Press Room

15 Mar 2021

Year-End Tax Planning For Individuals



Andersen LLP

12 March 2021

Following the recent Budget and the upcoming end of the UK tax year on 5 April 2021, we highlight below some matters that clients and their families may want to consider.

Andersen LLP


The Budget was relatively silent on major tax changes, other than those planned for Corporation Tax, from 1 April 2023, where the current tax rate will increase from 19% to 25%. However, the fact that many of the individual tax allowances, such as the Personal Allowance, the annual Capital Gains Tax exemption, Inheritance Tax nil rate band and the Lifetime Allowance for Pensions, are all going to be frozen after 2021/22, until 5 April 2026, indicates the direction of travel for tax in the next few years.

In light of this, clients may want to consider whether there is a benefit in either accelerating when income or gains are received and where appropriate possibly transferring assets, either to your partner or to other members of the family.

Where a taxpayer is UK resident and non-domiciled – but is about to become deemed domiciled for UK tax purposes (due to having been in the UK for 15 years out of the preceding 20 years), then the ability to take advantage of the remittance basis of taxation will cease. This applies to those individuals who came to the UK in 2006/07. Equally, those who came in 2007/08 may want to review their affairs prior to 6 April 2022.

Going forward where an individual is deemed domiciled, they will be liable to UK Income, Capital & Inheritance taxes on their worldwide income & assets. There may be a need to consider options now to minimise their future UK tax exposure.

If you are currently non-resident but considering moving to the UK, then there would be a need to consider what, if any, rearrangement of your tax affairs should be done before you become UK tax resident.

We will also consider:

  • Income Taxes and allowances – (IT)
  • Capital Gains Tax – (CGT)
  • Properties and Stamp Duty – (SD)
  • Inheritance Tax – (IHT)
  • Tax Efficient Investments
  • Non domiciled individuals
  • Moving to the UK
  • Administrative matters and
  • Tax changes already sign posted

Accelerating income, gains or the tax point 

  1. Where taxpayers can control the timing of the receipt of income, they may want to consider accelerating its receipt, if their income for 2020/21 is lower than they had anticipated, or they have significant income tax losses available to claim.
  2. Where partners are shareholders in a private company, there may be scope to consider paying dividends to fully utilise unused tax bands. There can, in some instances, be scope to consider one party, waiving their dividend rights, subject to not falling foul of anti-avoidance legislation.
  3. One area that the Chancellor was silent on in the Budget was whether CGT rates could increase. Could there be a benefit in advancing a capital gain? Whilst the tax payment would be advanced, the rate is fixed at 20%, unless it relates to property or carried interest where the rate is 28%.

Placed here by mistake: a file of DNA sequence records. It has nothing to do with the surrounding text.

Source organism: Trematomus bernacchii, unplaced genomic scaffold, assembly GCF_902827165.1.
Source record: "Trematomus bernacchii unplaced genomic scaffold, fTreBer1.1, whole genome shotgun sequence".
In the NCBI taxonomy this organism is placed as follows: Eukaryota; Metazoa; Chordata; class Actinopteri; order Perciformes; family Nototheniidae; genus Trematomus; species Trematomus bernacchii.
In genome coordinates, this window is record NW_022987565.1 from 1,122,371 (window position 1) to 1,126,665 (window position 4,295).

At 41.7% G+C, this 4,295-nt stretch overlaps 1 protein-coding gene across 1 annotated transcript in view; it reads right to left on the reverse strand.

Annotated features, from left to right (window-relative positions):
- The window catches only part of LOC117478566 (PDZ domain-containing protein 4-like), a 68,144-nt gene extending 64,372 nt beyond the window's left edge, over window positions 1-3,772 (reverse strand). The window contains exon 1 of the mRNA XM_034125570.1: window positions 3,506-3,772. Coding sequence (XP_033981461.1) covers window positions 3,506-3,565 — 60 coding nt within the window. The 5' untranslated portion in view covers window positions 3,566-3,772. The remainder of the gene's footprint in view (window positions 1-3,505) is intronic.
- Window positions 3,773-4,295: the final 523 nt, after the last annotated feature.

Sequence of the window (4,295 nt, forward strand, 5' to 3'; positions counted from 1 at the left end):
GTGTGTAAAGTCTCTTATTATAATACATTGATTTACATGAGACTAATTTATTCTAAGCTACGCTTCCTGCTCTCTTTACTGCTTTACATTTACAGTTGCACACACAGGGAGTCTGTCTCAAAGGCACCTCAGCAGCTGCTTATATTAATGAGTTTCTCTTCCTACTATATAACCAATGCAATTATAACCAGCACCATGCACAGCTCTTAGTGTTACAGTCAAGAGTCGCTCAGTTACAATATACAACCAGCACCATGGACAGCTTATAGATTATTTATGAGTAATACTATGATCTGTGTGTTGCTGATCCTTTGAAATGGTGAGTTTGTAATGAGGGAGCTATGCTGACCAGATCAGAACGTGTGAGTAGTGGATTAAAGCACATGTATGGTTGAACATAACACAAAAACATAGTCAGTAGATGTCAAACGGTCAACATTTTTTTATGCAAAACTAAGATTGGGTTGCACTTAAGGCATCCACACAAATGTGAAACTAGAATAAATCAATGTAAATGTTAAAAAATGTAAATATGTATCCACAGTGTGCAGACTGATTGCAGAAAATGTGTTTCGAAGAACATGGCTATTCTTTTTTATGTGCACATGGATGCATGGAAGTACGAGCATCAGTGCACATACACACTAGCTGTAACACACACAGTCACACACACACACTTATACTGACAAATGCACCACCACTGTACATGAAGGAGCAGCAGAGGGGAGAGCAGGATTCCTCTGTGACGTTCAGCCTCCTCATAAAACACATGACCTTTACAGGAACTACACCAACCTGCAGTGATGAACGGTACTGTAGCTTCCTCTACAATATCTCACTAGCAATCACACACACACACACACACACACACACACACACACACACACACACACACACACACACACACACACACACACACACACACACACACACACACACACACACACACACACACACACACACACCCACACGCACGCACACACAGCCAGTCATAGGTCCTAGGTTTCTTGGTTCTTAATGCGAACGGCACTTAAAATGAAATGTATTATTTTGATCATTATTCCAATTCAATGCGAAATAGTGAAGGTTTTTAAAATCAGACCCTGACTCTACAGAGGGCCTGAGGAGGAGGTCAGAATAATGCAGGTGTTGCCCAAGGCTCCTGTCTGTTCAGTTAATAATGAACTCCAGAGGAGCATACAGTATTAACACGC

4. Following on from this, if there is a likely capital loss, could that be deferred so that it is available to be offset against future capital gains, that may be taxed an increased rate?
  5. Where a previous capital gain has been deferred by making an EIS investment and claiming deferral relief, the gain will come back into charge at the time the EIS investment is sold. At that point, the gain will be taxed at the CG rate applicable when the deferral ceases. If the CG tax rate is to increase – could there be a benefit in considering if the date the gain is taxable can be advanced?
  6. IHT – currently has the concept of Potentially Exempt Transfers (PET), where a lifetime gift is made by an individual to another person (excluding their partner – where such gifts are generally tax exempt). There is a need for the transferor to survive 7 years from the date of the gift to be exempt from IHT. There have been concerns that PETs may cease and in future be liable to a 20% lifetime charge, increasing to 40%, if the transferor dies within 7 years of the gift. It is imperative that the transferor is comfortable, and they have sufficient assets to maintain their lifestyle both now and, in the future, before considering making any such gifts.Accelerating the tax point, will mean that any tax due will be payable by 31 January 2022, but there will be certainty as to the rates applying. If this is something that may be of interest, then we would be happy to discuss and see how we can assist.
  7. There may also be options to defer crystalising income or gains. However, due to the current speculation about taxes, this may be less attractive at this moment. Happy to discuss if you feel this may be relevant.

Income tax and allowances 

  1. The personal allowance (PA) is currently £12,500, increasing to £12,570 for 2021/22 through to 5 April 2026. The PA is reduced to nil for those with adjusted net income over £125,000 (£125,340 for 2021/22). The PA is reduced by £1 for every £2 by which your adjusted net income exceeds £100,000. The marginal tax rate between £100,000 and £125,000 (£125340) exceeds 60%.